Music has long been an outlet for individuality as well as a source for community. In music, we find a way to vocalize and harmonize emotions and experiences which form the basis for personal discovery. At the same time, sharing music offers a beacon to others. A reassuring hand on a shoulder that tells us that we are not alone.
Wolf Alice’s latest single “The Last Man on Earth” however, offers some critical opposition to the universality of music. Ellie Rowsell says that the inspiration for the track came to her while reading Kurt Vonnegut’s satirical novel Cat’s Cradle. “It’s about the arrogance of humans,” Rowsell said in a press release. “…I had written the line ‘Peculiar travel suggestions are dancing lessons from god’ in my notes. But then I thought: ‘Uh, your peculiar travel suggestion isn’t a dancing lesson from god, it’s just a travel suggestion! Why does everything need to mean something more?’”
It is a natural impulse to read between the lines to connect our own experiences to the experiences immortalized through art. However by doing this, is it possible we are actually undermining an expression of individuality? “When your friends are talking, you hardly hear a word / You were the first person here, and the last man on the earth,” Roswell sings. It’s a bitter statement set to a tune of gorgeous orchestral expression.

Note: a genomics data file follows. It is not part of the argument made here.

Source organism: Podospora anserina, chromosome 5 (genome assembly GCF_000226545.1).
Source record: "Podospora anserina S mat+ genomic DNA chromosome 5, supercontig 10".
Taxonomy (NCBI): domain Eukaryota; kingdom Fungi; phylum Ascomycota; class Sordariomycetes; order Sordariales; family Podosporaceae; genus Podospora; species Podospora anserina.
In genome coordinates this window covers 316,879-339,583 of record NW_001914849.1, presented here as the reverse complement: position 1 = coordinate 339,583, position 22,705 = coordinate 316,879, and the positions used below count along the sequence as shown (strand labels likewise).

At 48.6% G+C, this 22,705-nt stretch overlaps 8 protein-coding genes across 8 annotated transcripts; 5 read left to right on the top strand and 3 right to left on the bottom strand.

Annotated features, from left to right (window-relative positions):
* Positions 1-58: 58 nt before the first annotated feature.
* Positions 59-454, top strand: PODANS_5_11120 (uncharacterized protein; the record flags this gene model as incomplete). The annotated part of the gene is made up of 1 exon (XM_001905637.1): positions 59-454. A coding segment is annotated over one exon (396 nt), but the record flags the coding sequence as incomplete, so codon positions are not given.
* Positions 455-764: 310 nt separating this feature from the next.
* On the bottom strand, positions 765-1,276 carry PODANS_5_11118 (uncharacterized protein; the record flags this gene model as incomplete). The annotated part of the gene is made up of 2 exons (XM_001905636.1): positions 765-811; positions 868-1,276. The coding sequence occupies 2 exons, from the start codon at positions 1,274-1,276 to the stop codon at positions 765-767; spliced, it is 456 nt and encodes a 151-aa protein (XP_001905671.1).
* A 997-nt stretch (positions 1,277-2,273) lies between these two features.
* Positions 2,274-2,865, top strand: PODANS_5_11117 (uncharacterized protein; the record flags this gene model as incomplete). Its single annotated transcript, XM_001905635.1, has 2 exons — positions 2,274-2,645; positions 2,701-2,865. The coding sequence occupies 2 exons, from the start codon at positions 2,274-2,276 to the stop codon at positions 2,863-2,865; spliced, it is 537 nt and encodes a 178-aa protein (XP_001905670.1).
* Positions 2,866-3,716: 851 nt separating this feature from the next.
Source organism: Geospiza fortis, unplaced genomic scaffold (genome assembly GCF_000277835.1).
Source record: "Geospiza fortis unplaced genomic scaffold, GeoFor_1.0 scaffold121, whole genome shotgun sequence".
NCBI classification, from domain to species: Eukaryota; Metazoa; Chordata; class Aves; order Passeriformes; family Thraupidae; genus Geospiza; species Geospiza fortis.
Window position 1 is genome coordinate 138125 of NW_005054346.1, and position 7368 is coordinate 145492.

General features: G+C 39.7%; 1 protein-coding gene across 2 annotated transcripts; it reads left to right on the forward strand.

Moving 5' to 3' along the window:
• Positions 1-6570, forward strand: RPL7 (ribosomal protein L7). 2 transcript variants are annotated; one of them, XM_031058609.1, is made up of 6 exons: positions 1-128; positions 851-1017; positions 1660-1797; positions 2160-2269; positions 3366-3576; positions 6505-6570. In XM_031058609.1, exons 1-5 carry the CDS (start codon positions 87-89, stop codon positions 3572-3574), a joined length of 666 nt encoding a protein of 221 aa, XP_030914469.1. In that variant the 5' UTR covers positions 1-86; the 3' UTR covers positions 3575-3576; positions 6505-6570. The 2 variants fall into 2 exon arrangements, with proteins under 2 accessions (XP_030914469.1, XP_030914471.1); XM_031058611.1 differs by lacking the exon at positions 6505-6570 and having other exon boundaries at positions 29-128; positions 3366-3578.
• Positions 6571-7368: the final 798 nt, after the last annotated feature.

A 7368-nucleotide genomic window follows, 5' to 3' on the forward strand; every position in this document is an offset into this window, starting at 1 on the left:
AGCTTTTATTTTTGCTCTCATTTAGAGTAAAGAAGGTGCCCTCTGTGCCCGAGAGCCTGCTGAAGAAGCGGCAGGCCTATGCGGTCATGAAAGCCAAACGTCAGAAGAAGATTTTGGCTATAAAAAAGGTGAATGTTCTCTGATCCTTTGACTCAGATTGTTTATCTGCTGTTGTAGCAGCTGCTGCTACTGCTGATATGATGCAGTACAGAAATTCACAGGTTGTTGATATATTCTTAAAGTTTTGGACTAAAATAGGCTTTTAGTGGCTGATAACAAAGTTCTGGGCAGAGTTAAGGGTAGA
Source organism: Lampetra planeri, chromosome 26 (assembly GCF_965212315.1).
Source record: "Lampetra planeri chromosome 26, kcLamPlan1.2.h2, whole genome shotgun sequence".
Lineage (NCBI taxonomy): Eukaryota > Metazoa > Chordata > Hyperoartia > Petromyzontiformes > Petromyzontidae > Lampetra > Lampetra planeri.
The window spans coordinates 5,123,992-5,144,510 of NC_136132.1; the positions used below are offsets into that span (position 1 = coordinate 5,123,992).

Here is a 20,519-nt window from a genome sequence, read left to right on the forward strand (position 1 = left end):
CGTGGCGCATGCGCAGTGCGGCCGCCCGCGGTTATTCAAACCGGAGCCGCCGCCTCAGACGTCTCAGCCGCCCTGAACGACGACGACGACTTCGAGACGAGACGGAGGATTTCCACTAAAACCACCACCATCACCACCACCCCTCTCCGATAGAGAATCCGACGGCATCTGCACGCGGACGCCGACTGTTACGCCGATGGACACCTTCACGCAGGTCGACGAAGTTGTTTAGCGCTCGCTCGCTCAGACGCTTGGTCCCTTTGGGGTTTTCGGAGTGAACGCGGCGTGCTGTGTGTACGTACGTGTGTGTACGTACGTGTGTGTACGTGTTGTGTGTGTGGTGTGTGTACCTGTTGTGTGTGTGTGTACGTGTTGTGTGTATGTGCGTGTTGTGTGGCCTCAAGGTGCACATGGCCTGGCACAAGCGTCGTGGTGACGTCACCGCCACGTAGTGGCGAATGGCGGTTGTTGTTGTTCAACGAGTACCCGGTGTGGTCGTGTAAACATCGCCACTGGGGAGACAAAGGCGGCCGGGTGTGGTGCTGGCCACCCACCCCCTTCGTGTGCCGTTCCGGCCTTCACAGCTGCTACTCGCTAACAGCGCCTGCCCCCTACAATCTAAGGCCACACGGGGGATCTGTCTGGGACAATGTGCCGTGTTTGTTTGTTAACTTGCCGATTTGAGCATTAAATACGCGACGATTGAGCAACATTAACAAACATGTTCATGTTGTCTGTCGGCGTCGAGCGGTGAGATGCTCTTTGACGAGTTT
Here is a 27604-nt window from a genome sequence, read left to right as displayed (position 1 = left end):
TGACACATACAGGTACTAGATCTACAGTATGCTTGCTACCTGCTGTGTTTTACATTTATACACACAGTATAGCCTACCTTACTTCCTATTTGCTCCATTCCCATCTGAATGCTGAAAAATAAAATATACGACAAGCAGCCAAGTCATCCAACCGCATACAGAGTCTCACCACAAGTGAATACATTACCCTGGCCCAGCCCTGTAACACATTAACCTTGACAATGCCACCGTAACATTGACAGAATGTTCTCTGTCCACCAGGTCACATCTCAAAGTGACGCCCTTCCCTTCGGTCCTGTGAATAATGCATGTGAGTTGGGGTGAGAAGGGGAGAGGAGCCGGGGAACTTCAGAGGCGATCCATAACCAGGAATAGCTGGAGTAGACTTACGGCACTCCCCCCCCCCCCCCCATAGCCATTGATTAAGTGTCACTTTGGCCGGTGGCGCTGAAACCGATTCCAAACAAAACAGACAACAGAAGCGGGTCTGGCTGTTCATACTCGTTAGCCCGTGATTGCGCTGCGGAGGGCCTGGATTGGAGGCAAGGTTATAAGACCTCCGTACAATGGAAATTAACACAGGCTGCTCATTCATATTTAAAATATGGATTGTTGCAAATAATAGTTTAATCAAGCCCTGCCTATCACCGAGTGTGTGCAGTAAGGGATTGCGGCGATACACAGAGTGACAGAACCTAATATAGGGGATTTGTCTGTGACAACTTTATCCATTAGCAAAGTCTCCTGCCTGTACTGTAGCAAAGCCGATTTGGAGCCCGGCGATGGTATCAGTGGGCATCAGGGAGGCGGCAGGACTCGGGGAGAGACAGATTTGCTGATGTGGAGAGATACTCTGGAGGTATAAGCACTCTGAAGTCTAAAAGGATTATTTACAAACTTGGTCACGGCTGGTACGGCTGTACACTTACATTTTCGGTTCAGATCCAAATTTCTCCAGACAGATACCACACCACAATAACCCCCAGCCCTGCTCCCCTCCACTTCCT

Wolf Alice won the Mercury Prize for their second album Visions of Life and recently announced the release of their third album Blue Weekend set to drop in June. “This album is for other people,” Rowsell said in a press release. “Sometimes you hear a song and it makes you feel better, or you hear a song and it makes you feel seen. I remember feeling blue about something, and thinking, ‘I wonder what songs I can listen to that will be about what I’m feeling right now.’”
It’s an interesting thought, that Rowsell can rail against the desperation for connection in “The Last Man on Earth” while pondering her own need for community as she sets about creating. But then, loneliness is natural to us, even as much as we might resent it.